|1972 Experiment A: mapping semantic inferential content||1972 Experiment B: mapping semantic inferential content|
many languages wrestle with the issue of scope of quantification and scope of negation inventing such constructs as doo' | da (Navajo), ne | pas (French) and mana | ču (Quechua) (I recall from Mongolian class that that language did the same thing)
ambiguity for referents
persists in sentences like these due to Lakoff:
The city council refused to give the women a permit to demonstrate because they X-ed Y.
When X and Y are "feared violence" then "they" refers to the city council But when X and Y are "advocated revolution" then "they" refers to the women
Hence, I concluded in 1972 as shown in the following diagram that fortunately, language will soon be written as a graph in N dimensions, doughnuts and all.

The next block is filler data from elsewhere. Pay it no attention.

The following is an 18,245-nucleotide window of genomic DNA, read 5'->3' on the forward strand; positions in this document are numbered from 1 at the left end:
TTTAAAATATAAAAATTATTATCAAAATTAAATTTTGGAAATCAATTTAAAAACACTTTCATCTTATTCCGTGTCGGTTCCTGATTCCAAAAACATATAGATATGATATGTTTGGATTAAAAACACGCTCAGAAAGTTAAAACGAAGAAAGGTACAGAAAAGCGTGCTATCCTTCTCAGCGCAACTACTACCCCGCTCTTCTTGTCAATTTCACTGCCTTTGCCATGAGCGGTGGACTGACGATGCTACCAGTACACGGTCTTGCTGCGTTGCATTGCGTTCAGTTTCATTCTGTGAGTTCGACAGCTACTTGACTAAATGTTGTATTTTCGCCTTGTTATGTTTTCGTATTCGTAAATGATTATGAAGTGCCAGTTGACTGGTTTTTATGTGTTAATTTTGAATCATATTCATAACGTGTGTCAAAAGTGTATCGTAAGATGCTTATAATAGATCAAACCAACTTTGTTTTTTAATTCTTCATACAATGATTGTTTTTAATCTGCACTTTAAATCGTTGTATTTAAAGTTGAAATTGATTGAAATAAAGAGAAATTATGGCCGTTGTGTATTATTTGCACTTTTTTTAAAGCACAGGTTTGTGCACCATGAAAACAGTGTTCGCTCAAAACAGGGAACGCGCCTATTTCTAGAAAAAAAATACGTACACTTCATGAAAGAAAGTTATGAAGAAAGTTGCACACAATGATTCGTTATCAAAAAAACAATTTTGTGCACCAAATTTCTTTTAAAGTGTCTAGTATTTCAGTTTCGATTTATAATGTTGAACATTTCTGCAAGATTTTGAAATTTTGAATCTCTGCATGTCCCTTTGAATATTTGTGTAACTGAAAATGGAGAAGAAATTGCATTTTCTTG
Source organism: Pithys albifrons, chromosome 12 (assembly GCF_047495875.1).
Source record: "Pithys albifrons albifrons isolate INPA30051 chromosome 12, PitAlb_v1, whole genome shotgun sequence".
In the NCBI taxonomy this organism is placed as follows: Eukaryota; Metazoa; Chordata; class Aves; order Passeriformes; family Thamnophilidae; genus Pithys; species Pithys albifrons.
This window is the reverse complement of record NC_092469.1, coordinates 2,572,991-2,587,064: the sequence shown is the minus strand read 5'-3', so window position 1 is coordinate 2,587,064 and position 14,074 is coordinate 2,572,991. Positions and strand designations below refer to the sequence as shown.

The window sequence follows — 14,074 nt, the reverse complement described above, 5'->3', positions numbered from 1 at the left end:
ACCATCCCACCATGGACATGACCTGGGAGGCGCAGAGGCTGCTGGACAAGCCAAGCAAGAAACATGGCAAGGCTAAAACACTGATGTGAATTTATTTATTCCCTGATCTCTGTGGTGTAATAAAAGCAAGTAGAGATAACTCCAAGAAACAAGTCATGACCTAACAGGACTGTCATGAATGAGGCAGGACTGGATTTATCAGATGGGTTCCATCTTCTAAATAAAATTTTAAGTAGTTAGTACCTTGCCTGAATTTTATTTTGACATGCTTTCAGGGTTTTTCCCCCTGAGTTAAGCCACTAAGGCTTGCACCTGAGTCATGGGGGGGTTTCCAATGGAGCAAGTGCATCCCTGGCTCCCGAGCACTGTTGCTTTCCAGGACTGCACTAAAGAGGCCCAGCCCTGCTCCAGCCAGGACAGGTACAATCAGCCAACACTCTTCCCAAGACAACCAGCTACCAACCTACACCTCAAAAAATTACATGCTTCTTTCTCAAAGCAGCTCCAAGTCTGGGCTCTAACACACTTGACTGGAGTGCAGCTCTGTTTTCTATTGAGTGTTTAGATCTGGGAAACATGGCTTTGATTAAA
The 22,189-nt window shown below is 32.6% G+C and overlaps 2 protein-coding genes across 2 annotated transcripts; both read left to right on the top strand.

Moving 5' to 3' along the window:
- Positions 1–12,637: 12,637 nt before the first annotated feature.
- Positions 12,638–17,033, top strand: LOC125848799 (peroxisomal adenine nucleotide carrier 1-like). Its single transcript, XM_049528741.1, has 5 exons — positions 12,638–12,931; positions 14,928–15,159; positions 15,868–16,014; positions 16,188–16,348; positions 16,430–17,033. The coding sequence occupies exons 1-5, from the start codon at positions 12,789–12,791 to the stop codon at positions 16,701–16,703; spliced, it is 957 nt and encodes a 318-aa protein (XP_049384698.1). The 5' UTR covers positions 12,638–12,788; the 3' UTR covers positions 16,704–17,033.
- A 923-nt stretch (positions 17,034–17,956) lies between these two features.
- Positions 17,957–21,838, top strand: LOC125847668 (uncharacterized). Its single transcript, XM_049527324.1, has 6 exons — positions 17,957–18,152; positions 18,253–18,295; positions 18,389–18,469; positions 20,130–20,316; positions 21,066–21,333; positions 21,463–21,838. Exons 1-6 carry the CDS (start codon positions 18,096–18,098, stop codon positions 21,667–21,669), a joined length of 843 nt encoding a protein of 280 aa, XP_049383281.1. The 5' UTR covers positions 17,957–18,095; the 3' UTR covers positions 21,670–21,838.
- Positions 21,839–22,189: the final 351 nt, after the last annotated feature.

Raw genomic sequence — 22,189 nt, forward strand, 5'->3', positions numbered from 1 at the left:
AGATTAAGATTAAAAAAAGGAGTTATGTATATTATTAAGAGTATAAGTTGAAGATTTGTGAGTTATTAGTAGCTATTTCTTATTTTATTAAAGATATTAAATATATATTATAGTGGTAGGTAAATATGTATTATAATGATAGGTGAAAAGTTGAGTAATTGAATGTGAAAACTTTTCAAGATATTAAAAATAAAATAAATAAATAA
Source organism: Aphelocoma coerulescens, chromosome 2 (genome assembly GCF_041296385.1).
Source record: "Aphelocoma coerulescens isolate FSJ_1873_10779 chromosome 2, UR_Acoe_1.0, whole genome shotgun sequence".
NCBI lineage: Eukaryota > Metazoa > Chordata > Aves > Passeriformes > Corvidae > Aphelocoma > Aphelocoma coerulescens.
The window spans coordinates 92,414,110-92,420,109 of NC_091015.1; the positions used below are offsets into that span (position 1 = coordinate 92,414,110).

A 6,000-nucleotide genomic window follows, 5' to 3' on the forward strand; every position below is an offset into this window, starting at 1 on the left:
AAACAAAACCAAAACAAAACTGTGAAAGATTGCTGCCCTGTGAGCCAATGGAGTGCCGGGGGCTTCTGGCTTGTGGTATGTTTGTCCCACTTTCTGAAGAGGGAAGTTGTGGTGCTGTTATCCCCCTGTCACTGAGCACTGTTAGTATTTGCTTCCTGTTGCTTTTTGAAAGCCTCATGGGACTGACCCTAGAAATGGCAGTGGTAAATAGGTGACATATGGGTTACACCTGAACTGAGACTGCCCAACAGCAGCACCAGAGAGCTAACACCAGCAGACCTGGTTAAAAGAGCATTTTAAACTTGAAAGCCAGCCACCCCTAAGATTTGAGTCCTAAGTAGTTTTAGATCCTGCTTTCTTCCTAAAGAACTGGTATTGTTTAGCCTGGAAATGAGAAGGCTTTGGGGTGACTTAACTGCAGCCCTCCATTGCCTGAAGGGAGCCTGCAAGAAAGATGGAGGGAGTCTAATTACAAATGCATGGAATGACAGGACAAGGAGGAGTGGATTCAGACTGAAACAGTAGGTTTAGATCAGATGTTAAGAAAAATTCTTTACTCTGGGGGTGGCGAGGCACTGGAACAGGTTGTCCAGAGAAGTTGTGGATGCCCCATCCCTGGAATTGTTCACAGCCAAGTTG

A set of semantic primitives rich enough to encode the following, and axiomatized (with a predicate calculus) to support a basic inference engine is probably sufficient for most of human expression (at least that containing no molecules).
Human languages are more similar than differernt.blurb5
concepts of layout and connectedness that allow objects to attract, repel and otherwise influence one another when subjected to transformations such as movement (translation and rotation) and metamorphosis (shrinking, changing color, undergoing changes of Gaussian blur , etc.).
extensions of the drawing primitives (e.g., through a <replicate> tag which would be like the <animate> tag only for space rather than time. This allows the simple and declarative declaration of things like patterns and tilings, rich classes of contours, and animation farms.